As impressive as his sporting achievements were, they are by no means representative of his whole life's work. His life elicited an extraordinary response from the media and inspired many people setting off on their path through life. Even critics of this full-contact sport were impressed time after time by the way he pursued his path with such determination, and by how authentic his appearances and his personality appeared. For the Japanese, he embodied the renewal of their own martial arts philosophy.

Highlights of a career

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Andy Hug was

  • the first Swiss national to advance to the world's top ranking in Kyokushinkai Karate. 
  • the first non-Asian to achieve entry to a world championship final.
  • the first non-Asian to become professional world champion in full-contact karate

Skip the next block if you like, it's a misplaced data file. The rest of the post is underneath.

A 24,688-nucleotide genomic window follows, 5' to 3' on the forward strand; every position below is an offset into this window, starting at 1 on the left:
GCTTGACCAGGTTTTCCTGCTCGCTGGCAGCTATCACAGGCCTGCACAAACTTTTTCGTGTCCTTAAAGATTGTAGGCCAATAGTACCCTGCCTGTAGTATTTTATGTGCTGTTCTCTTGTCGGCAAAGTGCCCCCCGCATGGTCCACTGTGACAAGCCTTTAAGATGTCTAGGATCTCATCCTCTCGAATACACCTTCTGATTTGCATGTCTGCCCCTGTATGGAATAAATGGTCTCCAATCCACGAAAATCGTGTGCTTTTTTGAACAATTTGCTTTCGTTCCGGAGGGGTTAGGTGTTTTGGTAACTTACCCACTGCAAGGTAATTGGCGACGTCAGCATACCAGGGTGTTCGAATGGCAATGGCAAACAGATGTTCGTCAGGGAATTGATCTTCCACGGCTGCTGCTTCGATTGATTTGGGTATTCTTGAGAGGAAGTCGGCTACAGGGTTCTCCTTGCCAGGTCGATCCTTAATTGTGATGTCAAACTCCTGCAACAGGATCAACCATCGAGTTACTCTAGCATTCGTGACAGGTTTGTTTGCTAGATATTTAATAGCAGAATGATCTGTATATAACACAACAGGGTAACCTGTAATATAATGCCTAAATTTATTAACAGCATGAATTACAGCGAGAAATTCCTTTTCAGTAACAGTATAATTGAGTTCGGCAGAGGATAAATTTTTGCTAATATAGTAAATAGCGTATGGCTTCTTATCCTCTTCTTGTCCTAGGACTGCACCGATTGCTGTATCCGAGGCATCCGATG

• the first karate fighter able to hold his own against the best kick and Thai boxers.
  • the first martial arts fighter with a karate background to win the K-1 Grand Prix. 

 

Titles won

  • K-1 World Grand Prix Champion - 1996
  • K-1 World Grand Prix Finalist - 1997, 1998
  • K-1 World Grand Prix Last 8 - 1994, 1999
  • UKF World Super Heavyweight Champion 1994
  • WMTC World Super Heavyweight Champion
  • WKA World Muay Thai Super Heavyweight Champion 1996
  • WKA European Muay Thai Super Heavyweight Champion 1997/1998/1999/2000

Fighting was his life, career, art and philosophy

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Discipline, will power and inner conviction accompanied Andy constantly on his path to joining the world top rankings for martial arts.

His career counts as unparalleled. Just in Kyokushinkai Karate, Andy fought over 250 international contests and counted as practically unbeatable.

This table summarizes his major international fights from 1982 to 2000.
 

Goodbye Andy

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In the year 2000, the master of ceremonies in the "Hallenstadium" in Zurich loudly proclaimed Andy as the winner of his farewell fight against Mirko 'The Crocop' Filipovich. Andy grasped the microphone and turned to the spectators and said: